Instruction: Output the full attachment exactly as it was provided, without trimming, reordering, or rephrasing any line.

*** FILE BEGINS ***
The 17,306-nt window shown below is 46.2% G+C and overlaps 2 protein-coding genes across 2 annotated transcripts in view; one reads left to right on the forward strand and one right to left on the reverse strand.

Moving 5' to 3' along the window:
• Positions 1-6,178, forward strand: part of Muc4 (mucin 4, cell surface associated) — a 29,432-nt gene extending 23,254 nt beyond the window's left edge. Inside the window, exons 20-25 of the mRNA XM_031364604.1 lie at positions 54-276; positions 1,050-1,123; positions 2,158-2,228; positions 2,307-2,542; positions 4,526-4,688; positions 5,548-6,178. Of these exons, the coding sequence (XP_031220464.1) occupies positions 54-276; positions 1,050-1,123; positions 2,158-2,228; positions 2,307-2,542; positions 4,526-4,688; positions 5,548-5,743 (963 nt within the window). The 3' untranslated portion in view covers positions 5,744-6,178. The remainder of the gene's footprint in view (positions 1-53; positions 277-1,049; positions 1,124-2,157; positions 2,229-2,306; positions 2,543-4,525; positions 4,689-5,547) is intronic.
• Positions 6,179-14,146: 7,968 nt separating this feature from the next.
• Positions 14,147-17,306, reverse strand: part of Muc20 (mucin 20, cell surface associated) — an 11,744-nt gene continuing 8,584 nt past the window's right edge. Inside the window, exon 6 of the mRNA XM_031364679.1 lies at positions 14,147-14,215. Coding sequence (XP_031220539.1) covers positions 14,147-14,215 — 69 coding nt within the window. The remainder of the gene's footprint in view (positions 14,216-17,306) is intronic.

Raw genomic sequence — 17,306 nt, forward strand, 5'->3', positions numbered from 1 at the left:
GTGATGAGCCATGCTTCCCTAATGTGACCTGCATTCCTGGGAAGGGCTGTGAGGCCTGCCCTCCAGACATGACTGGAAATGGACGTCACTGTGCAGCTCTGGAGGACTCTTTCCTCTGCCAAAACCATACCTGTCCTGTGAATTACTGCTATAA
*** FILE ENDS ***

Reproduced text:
The 17,306-nt window shown below is 46.2% G+C and overlaps 2 protein-coding genes across 2 annotated transcripts in view; one reads left to right on the forward strand and one right to left on the reverse strand.

Moving 5' to 3' along the window:
• Positions 1-6,178, forward strand: part of Muc4 (mucin 4, cell surface associated) — a 29,432-nt gene extending 23,254 nt beyond the window's left edge. Inside the window, exons 20-25 of the mRNA XM_031364604.1 lie at positions 54-276; positions 1,050-1,123; positions 2,158-2,228; positions 2,307-2,542; positions 4,526-4,688; positions 5,548-6,178. Of these exons, the coding sequence (XP_031220464.1) occupies positions 54-276; positions 1,050-1,123; positions 2,158-2,228; positions 2,307-2,542; positions 4,526-4,688; positions 5,548-5,743 (963 nt within the window). The 3' untranslated portion in view covers positions 5,744-6,178. The remainder of the gene's footprint in view (positions 1-53; positions 277-1,049; positions 1,124-2,157; positions 2,229-2,306; positions 2,543-4,525; positions 4,689-5,547) is intronic.
• Positions 6,179-14,146: 7,968 nt separating this feature from the next.
• Positions 14,147-17,306, reverse strand: part of Muc20 (mucin 20, cell surface associated) — an 11,744-nt gene continuing 8,584 nt past the window's right edge. Inside the window, exon 6 of the mRNA XM_031364679.1 lies at positions 14,147-14,215. Coding sequence (XP_031220539.1) covers positions 14,147-14,215 — 69 coding nt within the window. The remainder of the gene's footprint in view (positions 14,216-17,306) is intronic.

Raw genomic sequence — 17,306 nt, forward strand, 5'->3', positions numbered from 1 at the left:
GTGATGAGCCATGCTTCCCTAATGTGACCTGCATTCCTGGGAAGGGCTGTGAGGCCTGCCCTCCAGACATGACTGGAAATGGACGTCACTGTGCAGCTCTGGAGGACTCTTTCCTCTGCCAAAACCATACCTGTCCTGTGAATTACTGCTATAA